Thanks to L. Appleton and L. Boucher for their help providing access to collections at UT; M. Florence and K. Hollis for their help providing access to specimens and arranging the loan of material at USNM; and N. Ridgewell and S. Lucas for their help providing access to specimens and arranging the loan of material at NMMNH. Thanks to G. Heumann for providing photographs of holotypes at STIB, to T. Ewin for providing photographs of specimens at The Natural History Museum, London, and to J. Kimmig, who assisted with collections-related matters at KUMIP. B. Atkinson provided discussions on Bayesian phylogenetic approaches. C. Beard and L. Smith discussed various aspects of this research and commented on an earlier version of this manuscript. Thanks to A. Kroh, C. Souto, L. Zachos, and R. Mooi for comments on an earlier version of this manuscript. This research was made possible in part by a Panorama grant from the Biodiversity Institute, University of Kansas, and National Science Foundation grant DBI-1602067. In addition, this material is based on work supported while working at the National Science Foundation.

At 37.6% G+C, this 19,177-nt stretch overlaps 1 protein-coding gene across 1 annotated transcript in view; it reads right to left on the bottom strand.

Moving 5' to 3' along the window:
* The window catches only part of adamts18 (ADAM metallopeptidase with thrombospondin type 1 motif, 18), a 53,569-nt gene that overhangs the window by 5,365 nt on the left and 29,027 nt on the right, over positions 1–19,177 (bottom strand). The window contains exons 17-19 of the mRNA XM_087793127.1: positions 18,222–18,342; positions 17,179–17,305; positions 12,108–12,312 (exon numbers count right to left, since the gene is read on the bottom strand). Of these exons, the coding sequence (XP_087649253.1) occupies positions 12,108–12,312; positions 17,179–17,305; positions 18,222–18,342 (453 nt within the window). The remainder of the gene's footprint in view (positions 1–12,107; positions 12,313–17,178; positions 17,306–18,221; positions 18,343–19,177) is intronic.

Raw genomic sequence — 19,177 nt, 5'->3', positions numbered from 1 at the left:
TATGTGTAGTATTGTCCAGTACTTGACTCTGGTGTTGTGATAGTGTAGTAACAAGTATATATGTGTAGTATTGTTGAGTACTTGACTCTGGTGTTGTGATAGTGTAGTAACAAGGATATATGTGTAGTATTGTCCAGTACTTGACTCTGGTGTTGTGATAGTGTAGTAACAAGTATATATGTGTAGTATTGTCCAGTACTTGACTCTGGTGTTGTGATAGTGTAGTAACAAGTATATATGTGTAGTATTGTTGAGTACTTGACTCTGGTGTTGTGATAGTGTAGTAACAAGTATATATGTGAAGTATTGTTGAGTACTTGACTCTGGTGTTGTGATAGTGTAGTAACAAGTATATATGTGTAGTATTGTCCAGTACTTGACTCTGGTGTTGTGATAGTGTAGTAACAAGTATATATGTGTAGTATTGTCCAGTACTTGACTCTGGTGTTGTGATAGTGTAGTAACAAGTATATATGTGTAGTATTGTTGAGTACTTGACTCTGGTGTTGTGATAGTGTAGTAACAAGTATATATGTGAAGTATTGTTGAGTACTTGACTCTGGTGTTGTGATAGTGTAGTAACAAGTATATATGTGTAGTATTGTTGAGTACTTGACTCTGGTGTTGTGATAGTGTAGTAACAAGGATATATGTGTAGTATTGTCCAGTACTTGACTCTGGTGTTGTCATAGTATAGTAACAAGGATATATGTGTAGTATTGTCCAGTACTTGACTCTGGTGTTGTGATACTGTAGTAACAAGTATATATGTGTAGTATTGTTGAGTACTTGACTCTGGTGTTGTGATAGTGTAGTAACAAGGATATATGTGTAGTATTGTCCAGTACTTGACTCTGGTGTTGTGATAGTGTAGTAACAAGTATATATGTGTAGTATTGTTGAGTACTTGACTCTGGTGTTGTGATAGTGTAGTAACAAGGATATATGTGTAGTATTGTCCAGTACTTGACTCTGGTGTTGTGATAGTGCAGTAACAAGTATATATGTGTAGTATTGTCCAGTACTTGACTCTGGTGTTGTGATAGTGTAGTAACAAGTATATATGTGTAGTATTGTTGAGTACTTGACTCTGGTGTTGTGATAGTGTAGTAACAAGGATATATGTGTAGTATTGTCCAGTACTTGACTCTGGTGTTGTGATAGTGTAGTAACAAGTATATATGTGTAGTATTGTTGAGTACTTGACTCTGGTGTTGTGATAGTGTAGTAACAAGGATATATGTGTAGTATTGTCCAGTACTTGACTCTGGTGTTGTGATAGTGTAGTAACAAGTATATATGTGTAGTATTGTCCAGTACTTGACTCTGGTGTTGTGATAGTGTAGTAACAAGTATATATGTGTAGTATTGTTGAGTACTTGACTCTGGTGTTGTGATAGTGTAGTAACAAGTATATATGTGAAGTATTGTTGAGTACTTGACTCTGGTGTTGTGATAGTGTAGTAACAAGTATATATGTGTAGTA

Accessibility of supplemental data
Data available from the Dryad Digital Repository: https://doi.org/10.5061/dryad.6m905qfz2.
1. Plating: genital plate 2 does not extend between the posterior genital plates, referred to as ethmophract (0) / genital plate 2 extends between posterior genital and ocular plates, referred to as ethmolytic (1).
2. Position on test: posterior of midpoint (0) / at midpoint (1) / anterior of midpoint (2).
Frontal ambulacra (III)
3. Width is much narrower than (less than two-thirds the size of) central width of paired petals (0) / width is much broader than (more than 1.3 times the size of) central width of paired petals (1) / width is approximately equal to width of central width of paired petals (2).
4. Frontal ambulacra depth shallow (0) / frontal ambulacra depth substantial (1).